Under applicable PRC regulations, foreign-invested enterprises in China may pay dividends only out of their accumulated profits, if any, determined in accordance with PRC accounting standards and regulations. In addition, a foreign-invested enterprise in China is required to set aside at least 10% of its after-tax profit based on PRC accounting standards each year to its general reserves until the accumulative amount of such reserves reaches 50% of its registered capital. These reserves are not distributable as cash dividends. The board of directors of a foreign-invested enterprise has the discretion to allocate a portion of its after-tax profits to staff welfare and bonus funds, which may not be distributed to equity owners except in the event of liquidation. Under PRC law, RMB is currently convertible into U.S. Dollars under a company’s “current account,” which includes dividends, trade and service-related foreign exchange transactions, without prior approval of the State Administration of Foreign Exchange (SAFE), but is not from a company’s “capital account,” which includes foreign direct investments and loans, without the prior approval of the SAFE.

 

With respect to retained earnings accrued after such date, our board of directors may declare dividends after taking into account our operations, earnings, financial condition, cash requirements and availability and other factors as it may deem relevant at such time. Any declaration and payment, as well as the amount, of dividends will be subject to our By-Laws, charter and applicable Chinese and U.S. state and federal laws and regulations, including the approval from the shareholders of each subsidiary which intends to declare such dividends, if applicable.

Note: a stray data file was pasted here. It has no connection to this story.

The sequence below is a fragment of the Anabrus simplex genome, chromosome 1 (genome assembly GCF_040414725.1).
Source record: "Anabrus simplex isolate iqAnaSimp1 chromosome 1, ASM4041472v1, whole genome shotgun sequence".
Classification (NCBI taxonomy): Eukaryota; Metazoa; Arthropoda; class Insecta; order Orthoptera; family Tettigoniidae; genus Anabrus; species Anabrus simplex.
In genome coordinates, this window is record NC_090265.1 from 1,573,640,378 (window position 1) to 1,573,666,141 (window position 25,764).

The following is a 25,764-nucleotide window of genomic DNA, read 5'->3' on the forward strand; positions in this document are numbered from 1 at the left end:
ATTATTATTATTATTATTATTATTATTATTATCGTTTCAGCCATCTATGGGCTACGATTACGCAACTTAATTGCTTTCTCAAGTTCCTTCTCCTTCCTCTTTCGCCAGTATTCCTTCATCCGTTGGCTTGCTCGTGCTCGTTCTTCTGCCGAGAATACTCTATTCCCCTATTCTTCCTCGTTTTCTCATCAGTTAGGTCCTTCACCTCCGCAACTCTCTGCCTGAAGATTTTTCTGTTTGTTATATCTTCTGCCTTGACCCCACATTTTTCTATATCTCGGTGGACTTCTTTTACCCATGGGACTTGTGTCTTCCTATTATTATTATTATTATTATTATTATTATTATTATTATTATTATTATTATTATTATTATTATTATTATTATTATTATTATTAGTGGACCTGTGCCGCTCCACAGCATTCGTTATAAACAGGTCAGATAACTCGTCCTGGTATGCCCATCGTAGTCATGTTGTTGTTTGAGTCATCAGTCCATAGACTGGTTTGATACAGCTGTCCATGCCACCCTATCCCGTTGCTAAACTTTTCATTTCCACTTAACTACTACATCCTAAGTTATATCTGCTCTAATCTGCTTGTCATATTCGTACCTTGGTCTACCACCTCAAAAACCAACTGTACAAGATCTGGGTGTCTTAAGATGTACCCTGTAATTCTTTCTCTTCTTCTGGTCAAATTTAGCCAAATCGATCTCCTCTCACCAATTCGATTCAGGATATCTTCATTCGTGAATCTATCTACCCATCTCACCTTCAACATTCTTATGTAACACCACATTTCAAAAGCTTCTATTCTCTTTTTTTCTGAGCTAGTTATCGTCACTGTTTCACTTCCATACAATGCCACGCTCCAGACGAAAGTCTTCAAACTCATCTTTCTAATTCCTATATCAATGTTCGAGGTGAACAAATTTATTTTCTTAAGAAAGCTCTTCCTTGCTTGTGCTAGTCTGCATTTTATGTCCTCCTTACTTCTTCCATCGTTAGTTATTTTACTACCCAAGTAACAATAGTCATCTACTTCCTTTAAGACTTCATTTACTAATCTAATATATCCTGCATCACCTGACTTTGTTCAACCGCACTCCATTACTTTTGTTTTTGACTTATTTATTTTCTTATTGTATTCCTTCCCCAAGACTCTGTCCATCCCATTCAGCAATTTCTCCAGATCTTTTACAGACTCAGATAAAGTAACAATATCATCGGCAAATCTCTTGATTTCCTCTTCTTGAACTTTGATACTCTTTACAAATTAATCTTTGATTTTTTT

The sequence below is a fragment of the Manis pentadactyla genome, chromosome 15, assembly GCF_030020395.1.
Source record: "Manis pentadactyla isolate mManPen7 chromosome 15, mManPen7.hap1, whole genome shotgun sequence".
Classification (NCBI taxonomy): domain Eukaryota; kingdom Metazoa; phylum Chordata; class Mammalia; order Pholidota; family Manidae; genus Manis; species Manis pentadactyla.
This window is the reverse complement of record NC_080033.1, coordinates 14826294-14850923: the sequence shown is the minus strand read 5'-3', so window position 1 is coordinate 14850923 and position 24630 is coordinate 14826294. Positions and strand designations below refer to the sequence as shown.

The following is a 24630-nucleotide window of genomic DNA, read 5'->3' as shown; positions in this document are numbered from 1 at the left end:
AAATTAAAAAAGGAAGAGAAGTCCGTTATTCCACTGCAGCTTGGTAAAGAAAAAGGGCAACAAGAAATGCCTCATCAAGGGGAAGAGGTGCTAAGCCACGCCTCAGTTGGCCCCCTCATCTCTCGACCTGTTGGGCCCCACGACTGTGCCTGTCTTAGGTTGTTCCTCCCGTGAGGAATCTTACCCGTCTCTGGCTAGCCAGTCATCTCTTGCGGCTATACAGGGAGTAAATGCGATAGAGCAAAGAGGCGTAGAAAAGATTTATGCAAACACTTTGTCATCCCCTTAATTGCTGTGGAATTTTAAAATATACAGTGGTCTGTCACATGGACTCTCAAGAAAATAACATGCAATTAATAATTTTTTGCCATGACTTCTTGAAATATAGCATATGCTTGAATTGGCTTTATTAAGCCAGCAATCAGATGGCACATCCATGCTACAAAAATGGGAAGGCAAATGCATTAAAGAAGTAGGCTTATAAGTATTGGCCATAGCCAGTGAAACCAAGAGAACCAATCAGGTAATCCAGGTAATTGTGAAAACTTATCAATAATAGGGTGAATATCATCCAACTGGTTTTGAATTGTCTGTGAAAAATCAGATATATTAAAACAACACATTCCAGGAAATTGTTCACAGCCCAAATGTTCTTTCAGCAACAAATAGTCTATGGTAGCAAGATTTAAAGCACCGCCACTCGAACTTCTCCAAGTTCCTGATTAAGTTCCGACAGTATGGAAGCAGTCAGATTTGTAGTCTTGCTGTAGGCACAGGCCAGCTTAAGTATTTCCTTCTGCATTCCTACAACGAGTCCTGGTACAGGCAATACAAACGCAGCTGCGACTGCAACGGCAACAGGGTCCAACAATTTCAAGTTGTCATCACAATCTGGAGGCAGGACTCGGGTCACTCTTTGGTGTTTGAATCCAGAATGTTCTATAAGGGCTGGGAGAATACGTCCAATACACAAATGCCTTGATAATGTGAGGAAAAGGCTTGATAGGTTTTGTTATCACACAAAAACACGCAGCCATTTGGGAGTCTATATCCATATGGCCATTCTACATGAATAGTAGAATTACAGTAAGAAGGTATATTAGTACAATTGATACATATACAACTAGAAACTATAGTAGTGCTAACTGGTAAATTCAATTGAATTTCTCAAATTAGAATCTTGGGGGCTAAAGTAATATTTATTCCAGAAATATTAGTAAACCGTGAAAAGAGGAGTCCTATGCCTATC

We have limited financial obligations dominated in US dollars, thus the foreign currency restrictions and regulations in the PRC on the dividends distribution will not have a material impact on the liquidity, financial condition and results of operations of the Company.

 

Cash Flow Summary

 

   Years ended September 30, 
   2017   2016 
Net cash provided by (used in) operating activities  $1,146,282   $(1,201,109)
Net cash provided by (used in) investing activities   (161,856)   (123,945)
Net cash provided by (used in) financing activities   9,968,964    840,501 
Effect of exchange rate changes on cash   201,436    (18,589)